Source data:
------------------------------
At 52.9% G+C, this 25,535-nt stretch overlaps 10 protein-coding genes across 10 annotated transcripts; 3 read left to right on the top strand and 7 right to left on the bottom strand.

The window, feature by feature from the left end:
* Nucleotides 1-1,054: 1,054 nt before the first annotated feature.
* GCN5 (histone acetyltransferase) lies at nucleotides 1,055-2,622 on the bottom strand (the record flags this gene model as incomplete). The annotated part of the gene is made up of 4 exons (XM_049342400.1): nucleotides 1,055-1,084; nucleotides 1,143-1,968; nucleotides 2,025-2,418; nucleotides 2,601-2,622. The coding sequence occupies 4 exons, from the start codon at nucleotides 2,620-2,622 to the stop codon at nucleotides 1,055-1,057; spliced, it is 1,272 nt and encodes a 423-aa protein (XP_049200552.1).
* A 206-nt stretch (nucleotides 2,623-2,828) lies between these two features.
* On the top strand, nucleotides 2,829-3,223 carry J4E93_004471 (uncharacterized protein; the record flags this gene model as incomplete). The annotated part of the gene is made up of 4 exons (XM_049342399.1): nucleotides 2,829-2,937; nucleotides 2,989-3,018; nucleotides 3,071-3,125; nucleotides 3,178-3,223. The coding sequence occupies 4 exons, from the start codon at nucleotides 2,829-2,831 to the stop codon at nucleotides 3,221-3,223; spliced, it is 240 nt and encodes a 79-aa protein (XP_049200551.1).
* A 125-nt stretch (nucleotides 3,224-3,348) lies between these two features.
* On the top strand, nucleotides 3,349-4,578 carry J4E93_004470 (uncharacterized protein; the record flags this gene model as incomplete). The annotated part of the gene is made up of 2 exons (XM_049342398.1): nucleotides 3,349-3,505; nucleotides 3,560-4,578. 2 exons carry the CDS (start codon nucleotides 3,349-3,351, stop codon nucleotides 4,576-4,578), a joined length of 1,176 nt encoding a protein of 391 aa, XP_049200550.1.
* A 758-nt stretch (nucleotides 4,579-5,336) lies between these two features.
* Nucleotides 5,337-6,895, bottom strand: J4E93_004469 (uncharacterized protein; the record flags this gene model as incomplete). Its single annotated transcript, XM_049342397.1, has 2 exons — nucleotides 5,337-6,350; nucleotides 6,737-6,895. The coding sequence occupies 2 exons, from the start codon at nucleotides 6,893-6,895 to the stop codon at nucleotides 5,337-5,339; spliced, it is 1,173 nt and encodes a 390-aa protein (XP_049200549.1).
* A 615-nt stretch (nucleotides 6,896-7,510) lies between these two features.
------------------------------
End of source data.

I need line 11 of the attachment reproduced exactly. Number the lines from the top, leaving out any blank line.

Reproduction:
* A 615-nt stretch (nucleotides 6,896-7,510) lies between these two features.